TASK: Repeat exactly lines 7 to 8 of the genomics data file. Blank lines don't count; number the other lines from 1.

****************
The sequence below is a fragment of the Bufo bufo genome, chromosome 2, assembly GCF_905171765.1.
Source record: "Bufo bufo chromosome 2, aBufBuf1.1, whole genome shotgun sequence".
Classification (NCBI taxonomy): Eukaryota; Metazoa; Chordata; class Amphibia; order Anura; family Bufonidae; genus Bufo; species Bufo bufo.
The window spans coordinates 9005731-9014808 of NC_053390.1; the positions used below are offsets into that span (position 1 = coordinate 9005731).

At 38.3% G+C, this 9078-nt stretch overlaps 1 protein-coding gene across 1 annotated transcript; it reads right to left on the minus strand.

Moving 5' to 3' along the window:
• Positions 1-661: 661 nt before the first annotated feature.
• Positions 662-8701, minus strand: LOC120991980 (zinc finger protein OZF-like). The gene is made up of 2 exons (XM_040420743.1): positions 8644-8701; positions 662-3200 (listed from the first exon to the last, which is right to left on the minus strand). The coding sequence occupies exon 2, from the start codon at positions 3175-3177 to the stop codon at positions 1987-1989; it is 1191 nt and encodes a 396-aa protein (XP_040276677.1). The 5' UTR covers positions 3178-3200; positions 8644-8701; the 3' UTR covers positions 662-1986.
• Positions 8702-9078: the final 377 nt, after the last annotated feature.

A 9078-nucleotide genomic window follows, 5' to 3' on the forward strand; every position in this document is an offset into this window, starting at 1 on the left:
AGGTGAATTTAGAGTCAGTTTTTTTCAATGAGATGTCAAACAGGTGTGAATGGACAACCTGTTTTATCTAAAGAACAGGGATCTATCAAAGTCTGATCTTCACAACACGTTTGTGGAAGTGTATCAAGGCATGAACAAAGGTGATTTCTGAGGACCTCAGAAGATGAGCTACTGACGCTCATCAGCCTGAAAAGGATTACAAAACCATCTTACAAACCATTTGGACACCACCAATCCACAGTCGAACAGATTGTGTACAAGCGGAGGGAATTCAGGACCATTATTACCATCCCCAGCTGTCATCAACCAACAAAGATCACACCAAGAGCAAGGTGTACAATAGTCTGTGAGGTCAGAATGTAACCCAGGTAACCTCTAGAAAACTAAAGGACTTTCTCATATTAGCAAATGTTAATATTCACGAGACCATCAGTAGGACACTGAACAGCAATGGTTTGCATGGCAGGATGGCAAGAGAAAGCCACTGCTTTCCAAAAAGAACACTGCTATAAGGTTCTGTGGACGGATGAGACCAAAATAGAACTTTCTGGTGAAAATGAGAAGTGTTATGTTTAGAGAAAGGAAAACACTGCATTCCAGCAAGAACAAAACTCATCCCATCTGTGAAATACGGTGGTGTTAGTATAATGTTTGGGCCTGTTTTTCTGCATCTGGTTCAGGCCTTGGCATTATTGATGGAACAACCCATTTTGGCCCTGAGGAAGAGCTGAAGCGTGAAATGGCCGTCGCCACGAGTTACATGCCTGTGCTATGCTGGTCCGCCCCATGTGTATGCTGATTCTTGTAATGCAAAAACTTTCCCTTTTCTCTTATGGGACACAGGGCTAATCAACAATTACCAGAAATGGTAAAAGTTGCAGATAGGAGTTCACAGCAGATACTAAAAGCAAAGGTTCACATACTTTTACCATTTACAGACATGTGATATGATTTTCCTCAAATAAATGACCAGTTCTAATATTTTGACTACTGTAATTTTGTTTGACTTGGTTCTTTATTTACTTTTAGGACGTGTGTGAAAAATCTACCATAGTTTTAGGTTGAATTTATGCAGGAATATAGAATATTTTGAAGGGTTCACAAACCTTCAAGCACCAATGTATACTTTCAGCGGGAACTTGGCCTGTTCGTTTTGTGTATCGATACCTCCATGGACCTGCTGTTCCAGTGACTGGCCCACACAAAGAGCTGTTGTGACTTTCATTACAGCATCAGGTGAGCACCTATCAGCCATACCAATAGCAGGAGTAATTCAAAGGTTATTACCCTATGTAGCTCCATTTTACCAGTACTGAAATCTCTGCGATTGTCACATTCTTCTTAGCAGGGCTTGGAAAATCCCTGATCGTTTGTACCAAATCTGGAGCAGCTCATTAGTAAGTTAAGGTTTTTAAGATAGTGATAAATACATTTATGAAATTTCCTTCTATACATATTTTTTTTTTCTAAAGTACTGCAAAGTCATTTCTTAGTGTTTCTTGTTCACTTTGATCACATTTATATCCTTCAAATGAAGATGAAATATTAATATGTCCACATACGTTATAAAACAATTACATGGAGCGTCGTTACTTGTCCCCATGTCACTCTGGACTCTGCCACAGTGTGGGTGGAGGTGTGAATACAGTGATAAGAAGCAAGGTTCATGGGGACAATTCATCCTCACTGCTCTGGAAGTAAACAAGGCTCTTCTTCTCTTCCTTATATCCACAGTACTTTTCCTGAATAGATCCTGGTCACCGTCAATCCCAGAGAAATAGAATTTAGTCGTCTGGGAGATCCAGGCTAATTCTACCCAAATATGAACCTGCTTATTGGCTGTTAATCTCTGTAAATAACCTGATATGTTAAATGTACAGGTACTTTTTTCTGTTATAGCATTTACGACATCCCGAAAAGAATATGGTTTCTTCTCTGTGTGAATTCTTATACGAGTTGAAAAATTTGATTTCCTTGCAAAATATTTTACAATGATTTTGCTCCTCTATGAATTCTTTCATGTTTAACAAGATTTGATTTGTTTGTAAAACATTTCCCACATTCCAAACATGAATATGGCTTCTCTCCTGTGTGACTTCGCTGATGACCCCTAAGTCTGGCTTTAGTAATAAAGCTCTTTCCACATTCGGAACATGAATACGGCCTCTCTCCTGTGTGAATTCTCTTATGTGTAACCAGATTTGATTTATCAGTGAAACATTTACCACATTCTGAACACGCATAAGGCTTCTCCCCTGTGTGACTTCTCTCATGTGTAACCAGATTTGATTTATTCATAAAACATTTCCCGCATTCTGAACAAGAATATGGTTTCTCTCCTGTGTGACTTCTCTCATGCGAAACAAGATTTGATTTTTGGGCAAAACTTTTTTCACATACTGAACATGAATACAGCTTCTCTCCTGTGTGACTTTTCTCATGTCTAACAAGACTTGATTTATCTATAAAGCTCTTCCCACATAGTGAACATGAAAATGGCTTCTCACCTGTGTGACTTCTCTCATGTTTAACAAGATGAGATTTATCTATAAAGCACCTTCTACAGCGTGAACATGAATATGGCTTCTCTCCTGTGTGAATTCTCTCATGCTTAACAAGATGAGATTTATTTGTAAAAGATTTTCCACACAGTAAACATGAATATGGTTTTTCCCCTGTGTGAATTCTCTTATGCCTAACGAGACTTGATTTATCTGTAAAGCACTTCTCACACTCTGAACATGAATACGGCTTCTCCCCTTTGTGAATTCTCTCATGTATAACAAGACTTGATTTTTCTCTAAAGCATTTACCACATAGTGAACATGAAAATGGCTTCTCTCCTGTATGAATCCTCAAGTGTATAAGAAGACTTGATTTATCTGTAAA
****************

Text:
• Positions 1-661: 661 nt before the first annotated feature.
• Positions 662-8701, minus strand: LOC120991980 (zinc finger protein OZF-like). The gene is made up of 2 exons (XM_040420743.1): positions 8644-8701; positions 662-3200 (listed from the first exon to the last, which is right to left on the minus strand). The coding sequence occupies exon 2, from the start codon at positions 3175-3177 to the stop codon at positions 1987-1989; it is 1191 nt and encodes a 396-aa protein (XP_040276677.1). The 5' UTR covers positions 3178-3200; positions 8644-8701; the 3' UTR covers positions 662-1986.